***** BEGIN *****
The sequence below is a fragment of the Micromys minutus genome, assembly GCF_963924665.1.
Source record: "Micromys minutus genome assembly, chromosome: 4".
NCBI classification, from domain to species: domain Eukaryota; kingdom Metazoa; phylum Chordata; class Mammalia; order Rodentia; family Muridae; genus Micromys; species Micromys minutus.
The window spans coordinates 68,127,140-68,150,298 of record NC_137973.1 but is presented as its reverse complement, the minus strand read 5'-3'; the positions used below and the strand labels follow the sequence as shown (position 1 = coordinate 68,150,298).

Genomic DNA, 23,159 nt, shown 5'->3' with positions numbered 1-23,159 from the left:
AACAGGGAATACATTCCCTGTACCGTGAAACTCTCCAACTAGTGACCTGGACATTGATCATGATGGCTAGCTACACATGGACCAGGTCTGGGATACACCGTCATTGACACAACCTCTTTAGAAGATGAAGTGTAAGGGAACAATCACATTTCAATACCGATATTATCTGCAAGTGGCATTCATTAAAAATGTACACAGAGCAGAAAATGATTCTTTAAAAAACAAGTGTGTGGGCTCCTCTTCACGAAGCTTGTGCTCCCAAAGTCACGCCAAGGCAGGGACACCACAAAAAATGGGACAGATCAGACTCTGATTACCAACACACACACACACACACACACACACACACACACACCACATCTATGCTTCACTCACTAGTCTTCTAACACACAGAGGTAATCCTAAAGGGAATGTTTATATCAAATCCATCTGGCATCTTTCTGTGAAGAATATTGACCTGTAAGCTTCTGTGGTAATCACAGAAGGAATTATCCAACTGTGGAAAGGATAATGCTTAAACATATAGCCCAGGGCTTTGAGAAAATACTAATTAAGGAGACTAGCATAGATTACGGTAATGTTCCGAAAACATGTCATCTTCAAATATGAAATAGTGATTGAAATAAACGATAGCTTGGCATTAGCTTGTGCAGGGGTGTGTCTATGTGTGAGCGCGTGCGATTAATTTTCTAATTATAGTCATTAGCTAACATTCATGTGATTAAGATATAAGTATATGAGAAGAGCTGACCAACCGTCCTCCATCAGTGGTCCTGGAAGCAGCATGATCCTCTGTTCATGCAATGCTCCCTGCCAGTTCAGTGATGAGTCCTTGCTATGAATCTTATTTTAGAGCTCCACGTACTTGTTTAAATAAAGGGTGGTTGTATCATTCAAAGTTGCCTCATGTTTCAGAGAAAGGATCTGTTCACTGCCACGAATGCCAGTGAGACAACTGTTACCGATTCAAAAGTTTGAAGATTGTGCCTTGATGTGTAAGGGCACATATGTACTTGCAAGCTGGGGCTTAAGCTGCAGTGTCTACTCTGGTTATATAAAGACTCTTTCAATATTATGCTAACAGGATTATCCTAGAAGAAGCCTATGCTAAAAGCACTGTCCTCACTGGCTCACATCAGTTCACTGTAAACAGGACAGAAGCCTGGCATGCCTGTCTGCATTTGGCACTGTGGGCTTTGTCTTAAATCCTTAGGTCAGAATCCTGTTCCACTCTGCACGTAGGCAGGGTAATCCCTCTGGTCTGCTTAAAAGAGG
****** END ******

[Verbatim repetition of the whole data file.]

The sequence below is a fragment of the Micromys minutus genome, assembly GCF_963924665.1.
Source record: "Micromys minutus genome assembly, chromosome: 4".
NCBI classification, from domain to species: domain Eukaryota; kingdom Metazoa; phylum Chordata; class Mammalia; order Rodentia; family Muridae; genus Micromys; species Micromys minutus.
The window spans coordinates 68,127,140-68,150,298 of record NC_137973.1 but is presented as its reverse complement, the minus strand read 5'-3'; the positions used below and the strand labels follow the sequence as shown (position 1 = coordinate 68,150,298).

Genomic DNA, 23,159 nt, shown 5'->3' with positions numbered 1-23,159 from the left:
AACAGGGAATACATTCCCTGTACCGTGAAACTCTCCAACTAGTGACCTGGACATTGATCATGATGGCTAGCTACACATGGACCAGGTCTGGGATACACCGTCATTGACACAACCTCTTTAGAAGATGAAGTGTAAGGGAACAATCACATTTCAATACCGATATTATCTGCAAGTGGCATTCATTAAAAATGTACACAGAGCAGAAAATGATTCTTTAAAAAACAAGTGTGTGGGCTCCTCTTCACGAAGCTTGTGCTCCCAAAGTCACGCCAAGGCAGGGACACCACAAAAAATGGGACAGATCAGACTCTGATTACCAACACACACACACACACACACACACACACACACACACCACATCTATGCTTCACTCACTAGTCTTCTAACACACAGAGGTAATCCTAAAGGGAATGTTTATATCAAATCCATCTGGCATCTTTCTGTGAAGAATATTGACCTGTAAGCTTCTGTGGTAATCACAGAAGGAATTATCCAACTGTGGAAAGGATAATGCTTAAACATATAGCCCAGGGCTTTGAGAAAATACTAATTAAGGAGACTAGCATAGATTACGGTAATGTTCCGAAAACATGTCATCTTCAAATATGAAATAGTGATTGAAATAAACGATAGCTTGGCATTAGCTTGTGCAGGGGTGTGTCTATGTGTGAGCGCGTGCGATTAATTTTCTAATTATAGTCATTAGCTAACATTCATGTGATTAAGATATAAGTATATGAGAAGAGCTGACCAACCGTCCTCCATCAGTGGTCCTGGAAGCAGCATGATCCTCTGTTCATGCAATGCTCCCTGCCAGTTCAGTGATGAGTCCTTGCTATGAATCTTATTTTAGAGCTCCACGTACTTGTTTAAATAAAGGGTGGTTGTATCATTCAAAGTTGCCTCATGTTTCAGAGAAAGGATCTGTTCACTGCCACGAATGCCAGTGAGACAACTGTTACCGATTCAAAAGTTTGAAGATTGTGCCTTGATGTGTAAGGGCACATATGTACTTGCAAGCTGGGGCTTAAGCTGCAGTGTCTACTCTGGTTATATAAAGACTCTTTCAATATTATGCTAACAGGATTATCCTAGAAGAAGCCTATGCTAAAAGCACTGTCCTCACTGGCTCACATCAGTTCACTGTAAACAGGACAGAAGCCTGGCATGCCTGTCTGCATTTGGCACTGTGGGCTTTGTCTTAAATCCTTAGGTCAGAATCCTGTTCCACTCTGCACGTAGGCAGGGTAATCCCTCTGGTCTGCTTAAAAGAGG